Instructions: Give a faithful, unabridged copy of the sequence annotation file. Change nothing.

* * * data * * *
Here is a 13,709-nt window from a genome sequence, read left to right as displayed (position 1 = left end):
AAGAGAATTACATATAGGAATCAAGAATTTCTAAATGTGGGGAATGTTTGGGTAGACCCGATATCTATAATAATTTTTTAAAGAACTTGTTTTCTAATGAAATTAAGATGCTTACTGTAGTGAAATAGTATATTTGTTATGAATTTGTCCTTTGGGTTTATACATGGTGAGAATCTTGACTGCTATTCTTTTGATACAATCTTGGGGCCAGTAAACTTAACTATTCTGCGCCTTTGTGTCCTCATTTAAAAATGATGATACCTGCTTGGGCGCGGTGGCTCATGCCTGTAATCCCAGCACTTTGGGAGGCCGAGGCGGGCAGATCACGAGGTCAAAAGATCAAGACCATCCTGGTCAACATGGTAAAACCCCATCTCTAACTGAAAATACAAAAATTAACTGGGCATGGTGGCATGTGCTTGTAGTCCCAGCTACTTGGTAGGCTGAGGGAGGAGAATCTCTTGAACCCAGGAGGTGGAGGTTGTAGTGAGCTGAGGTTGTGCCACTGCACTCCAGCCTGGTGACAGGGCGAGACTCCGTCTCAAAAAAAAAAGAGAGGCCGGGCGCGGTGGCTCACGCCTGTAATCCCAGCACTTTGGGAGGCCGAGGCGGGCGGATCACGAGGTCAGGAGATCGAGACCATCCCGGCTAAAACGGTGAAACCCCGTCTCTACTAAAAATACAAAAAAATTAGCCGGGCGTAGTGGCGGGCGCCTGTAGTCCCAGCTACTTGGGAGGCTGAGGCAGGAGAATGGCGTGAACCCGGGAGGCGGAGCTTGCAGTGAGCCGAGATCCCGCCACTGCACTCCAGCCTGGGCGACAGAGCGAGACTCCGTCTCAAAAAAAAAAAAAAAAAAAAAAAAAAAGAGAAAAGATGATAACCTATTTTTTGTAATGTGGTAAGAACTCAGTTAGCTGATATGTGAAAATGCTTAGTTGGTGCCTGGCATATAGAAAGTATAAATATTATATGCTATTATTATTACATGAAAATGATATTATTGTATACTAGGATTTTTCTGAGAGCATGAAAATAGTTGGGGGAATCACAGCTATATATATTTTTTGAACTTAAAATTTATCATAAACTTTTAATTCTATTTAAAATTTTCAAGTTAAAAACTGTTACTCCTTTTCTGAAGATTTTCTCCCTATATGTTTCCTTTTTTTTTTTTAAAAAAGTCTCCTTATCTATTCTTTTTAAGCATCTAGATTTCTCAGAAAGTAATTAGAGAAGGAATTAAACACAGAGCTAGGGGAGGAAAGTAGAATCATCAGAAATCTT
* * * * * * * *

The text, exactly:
Here is a 13,709-nt window from a genome sequence, read left to right as displayed (position 1 = left end):
AAGAGAATTACATATAGGAATCAAGAATTTCTAAATGTGGGGAATGTTTGGGTAGACCCGATATCTATAATAATTTTTTAAAGAACTTGTTTTCTAATGAAATTAAGATGCTTACTGTAGTGAAATAGTATATTTGTTATGAATTTGTCCTTTGGGTTTATACATGGTGAGAATCTTGACTGCTATTCTTTTGATACAATCTTGGGGCCAGTAAACTTAACTATTCTGCGCCTTTGTGTCCTCATTTAAAAATGATGATACCTGCTTGGGCGCGGTGGCTCATGCCTGTAATCCCAGCACTTTGGGAGGCCGAGGCGGGCAGATCACGAGGTCAAAAGATCAAGACCATCCTGGTCAACATGGTAAAACCCCATCTCTAACTGAAAATACAAAAATTAACTGGGCATGGTGGCATGTGCTTGTAGTCCCAGCTACTTGGTAGGCTGAGGGAGGAGAATCTCTTGAACCCAGGAGGTGGAGGTTGTAGTGAGCTGAGGTTGTGCCACTGCACTCCAGCCTGGTGACAGGGCGAGACTCCGTCTCAAAAAAAAAAGAGAGGCCGGGCGCGGTGGCTCACGCCTGTAATCCCAGCACTTTGGGAGGCCGAGGCGGGCGGATCACGAGGTCAGGAGATCGAGACCATCCCGGCTAAAACGGTGAAACCCCGTCTCTACTAAAAATACAAAAAAATTAGCCGGGCGTAGTGGCGGGCGCCTGTAGTCCCAGCTACTTGGGAGGCTGAGGCAGGAGAATGGCGTGAACCCGGGAGGCGGAGCTTGCAGTGAGCCGAGATCCCGCCACTGCACTCCAGCCTGGGCGACAGAGCGAGACTCCGTCTCAAAAAAAAAAAAAAAAAAAAAAAAAAAGAGAAAAGATGATAACCTATTTTTTGTAATGTGGTAAGAACTCAGTTAGCTGATATGTGAAAATGCTTAGTTGGTGCCTGGCATATAGAAAGTATAAATATTATATGCTATTATTATTACATGAAAATGATATTATTGTATACTAGGATTTTTCTGAGAGCATGAAAATAGTTGGGGGAATCACAGCTATATATATTTTTTGAACTTAAAATTTATCATAAACTTTTAATTCTATTTAAAATTTTCAAGTTAAAAACTGTTACTCCTTTTCTGAAGATTTTCTCCCTATATGTTTCCTTTTTTTTTTTTAAAAAAGTCTCCTTATCTATTCTTTTTAAGCATCTAGATTTCTCAGAAAGTAATTAGAGAAGGAATTAAACACAGAGCTAGGGGAGGAAAGTAGAATCATCAGAAATCTT